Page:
On the 28th of August 1963, on the steps of the Lincoln Memorial in Washington DC, during the march for jobs and freedom, Dr Martin Luther King (Jr) gave one of the most iconic speeches in history. The speech which was given to over 250,000 civil rights supporters and was broadcast to millions across the world, was a major proponent in reducing the scourge of racial segregation and discrimination in America.
Dr King said a lot of wonderful things in that speech, but this is the most quotable;
I have a dream that one day my four little children will live in a nation where they are judged not by the colour of their skin but by the content of their character. I have a dream today.
He envisioned a nation where skin colour doesn’t define any person. He dreamt of a nation where racism was a thing of the past. He saw a nation where people are not belittled, denied opportunities, trampled upon, relegated to second place, just because they happen to be born with melanin in their skin.
Today, I have a dream too. It’s a similar dream but it’s focus varies a bit. My grievance is not with colour or racial discrimination in parts of the world but with gender discrimination particularly in Africa. So, like Dr King, I too want to let you know that;
I have a dream that the African girl child will no longer be given or denied opportunities by reason of her gender alone but by the content of her brain (her merits and qualifications). I have a dream today.
Allow me break it down for you. Let me explain my dream in details :
1) I dream of a family;
– Where a girl child is given the same relevance/importance as a male child.
– Where the girl child is taught to discover herself and pursue her dreams and her passions and not trained only to be good wives and mothers.
– Where the education of the girl child is as important as that of a male child and parents don’t make such irresponsible statements like, “No matter how much you achieve or how far you climb, you will still end up in the kitchen.”
– Where comments like, “Women don’t talk when men are talking” become a thing of the past.
2) I dream of a school system;
– Where the girl child is not made -directly or indirectly – to feel inferior or less than her male classmates in any way. I have heard several teachers say things like, “How can you (a boy) be copying from a girl?” Now, the teacher’s gripe is not that copying at all in an examination is wrong but that somehow, a guy copying from a girl is a taboo.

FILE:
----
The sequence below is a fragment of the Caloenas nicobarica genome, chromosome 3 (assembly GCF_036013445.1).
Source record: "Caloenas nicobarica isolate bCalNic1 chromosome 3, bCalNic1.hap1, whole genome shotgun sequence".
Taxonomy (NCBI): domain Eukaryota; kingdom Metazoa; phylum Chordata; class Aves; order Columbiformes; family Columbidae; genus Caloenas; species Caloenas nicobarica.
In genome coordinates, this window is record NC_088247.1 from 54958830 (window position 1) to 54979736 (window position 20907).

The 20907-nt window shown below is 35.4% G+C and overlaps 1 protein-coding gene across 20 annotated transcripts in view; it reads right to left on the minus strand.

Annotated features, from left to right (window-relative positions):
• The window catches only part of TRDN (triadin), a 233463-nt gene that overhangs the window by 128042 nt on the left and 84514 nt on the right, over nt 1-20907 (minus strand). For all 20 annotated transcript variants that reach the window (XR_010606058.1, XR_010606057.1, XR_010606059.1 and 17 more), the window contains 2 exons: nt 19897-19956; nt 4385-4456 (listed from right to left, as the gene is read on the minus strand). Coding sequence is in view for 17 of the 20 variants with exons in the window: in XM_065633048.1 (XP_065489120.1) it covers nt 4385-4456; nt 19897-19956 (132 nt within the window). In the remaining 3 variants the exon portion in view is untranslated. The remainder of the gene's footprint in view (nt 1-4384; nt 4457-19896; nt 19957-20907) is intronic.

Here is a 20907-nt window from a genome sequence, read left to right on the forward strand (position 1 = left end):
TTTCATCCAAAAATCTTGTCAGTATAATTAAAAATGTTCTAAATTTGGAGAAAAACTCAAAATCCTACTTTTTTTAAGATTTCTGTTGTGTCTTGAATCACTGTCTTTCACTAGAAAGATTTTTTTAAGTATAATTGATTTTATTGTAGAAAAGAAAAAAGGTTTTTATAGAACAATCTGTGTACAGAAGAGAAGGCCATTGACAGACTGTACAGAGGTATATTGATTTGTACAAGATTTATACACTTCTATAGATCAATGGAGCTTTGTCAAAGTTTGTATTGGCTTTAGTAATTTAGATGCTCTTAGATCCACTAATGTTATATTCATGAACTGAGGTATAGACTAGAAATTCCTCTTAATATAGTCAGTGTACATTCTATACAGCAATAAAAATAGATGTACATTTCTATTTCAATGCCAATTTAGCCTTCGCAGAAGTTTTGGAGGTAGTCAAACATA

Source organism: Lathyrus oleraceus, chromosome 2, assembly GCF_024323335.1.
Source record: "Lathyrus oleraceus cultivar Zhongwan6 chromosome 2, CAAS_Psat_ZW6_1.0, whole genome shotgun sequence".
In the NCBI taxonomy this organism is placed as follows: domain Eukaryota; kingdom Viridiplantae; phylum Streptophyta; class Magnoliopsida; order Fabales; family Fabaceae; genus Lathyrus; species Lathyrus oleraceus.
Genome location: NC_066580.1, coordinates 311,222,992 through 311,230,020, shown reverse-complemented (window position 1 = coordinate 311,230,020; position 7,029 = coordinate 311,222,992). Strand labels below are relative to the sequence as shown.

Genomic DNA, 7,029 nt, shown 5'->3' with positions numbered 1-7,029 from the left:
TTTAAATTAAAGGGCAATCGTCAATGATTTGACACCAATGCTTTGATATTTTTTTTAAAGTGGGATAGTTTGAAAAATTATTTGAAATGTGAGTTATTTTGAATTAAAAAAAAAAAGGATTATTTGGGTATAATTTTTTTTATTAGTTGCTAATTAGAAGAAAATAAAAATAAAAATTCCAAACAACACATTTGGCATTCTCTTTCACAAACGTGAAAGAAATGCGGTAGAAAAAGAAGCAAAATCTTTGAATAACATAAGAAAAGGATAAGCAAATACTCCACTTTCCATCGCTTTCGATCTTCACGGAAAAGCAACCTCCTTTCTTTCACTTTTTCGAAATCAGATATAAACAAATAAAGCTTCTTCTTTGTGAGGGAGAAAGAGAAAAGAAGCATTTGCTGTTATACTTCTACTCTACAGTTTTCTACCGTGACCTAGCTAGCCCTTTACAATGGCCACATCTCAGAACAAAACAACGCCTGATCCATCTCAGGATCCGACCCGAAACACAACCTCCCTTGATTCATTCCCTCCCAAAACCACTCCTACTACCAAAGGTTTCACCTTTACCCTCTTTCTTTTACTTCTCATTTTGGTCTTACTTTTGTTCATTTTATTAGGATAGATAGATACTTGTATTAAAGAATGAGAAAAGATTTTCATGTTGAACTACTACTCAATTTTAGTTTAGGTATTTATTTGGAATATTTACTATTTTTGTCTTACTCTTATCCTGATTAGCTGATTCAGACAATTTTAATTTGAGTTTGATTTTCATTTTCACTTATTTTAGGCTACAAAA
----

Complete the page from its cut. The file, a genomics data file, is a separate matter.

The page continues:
– Where a girl child isn’t compelled by immoral lecturers to sleep with them before she can pass a course she would ace on merit.
– Where a male must not automatically be the class representative or Student Union Government president. Same way the vice or deputy or assistant mustn’t always be a woman. The positions should be open to anyone qualified for the office from both sexes.
3) I dream of a workforce;
– Where male and female workers have equal opportunities for career advancement.
– Where women don’t have to put in twice the effort just to get to the same level as her male colleagues.
– Where a woman who is qualified and fit isn’t denied certain positions just because of her gender.
– Where women with merit, women who have earned it, are given the opportunity to lead and make decisions at the highest echelons of industries, companies, firms, organizations and institutions.
– Where a female engineer isn’t somehow considered inferior to her male counterparts even when they hold the same qualifications and competencies.
– Where women don’t have to sell their bodies before they can progress in their careers and professions.
4) I dream of marriages;
– Where domestic abuse attracts severe penalties and punishment.
– Where wives are not seen and treated only as sex objects by their husbands.
– Where the woman’s place isn’t only in the kitchen but also by her man’s side (She’s a help meet, not a kitchen appliance).
– Where the woman doesn’t get blamed for everything. For example;
– If the woman cheats then she’s a whore but when the man Is unfaithful, then the wife isn’t doing enough for her husband. How is that even fair?
– If a child misbehaves then the mother didn’t train the child well. Even the father of the child would blame the mother. Excuse me, but is training up a child supposed to be only one parent’s job?
5) Finally, I dream of a society;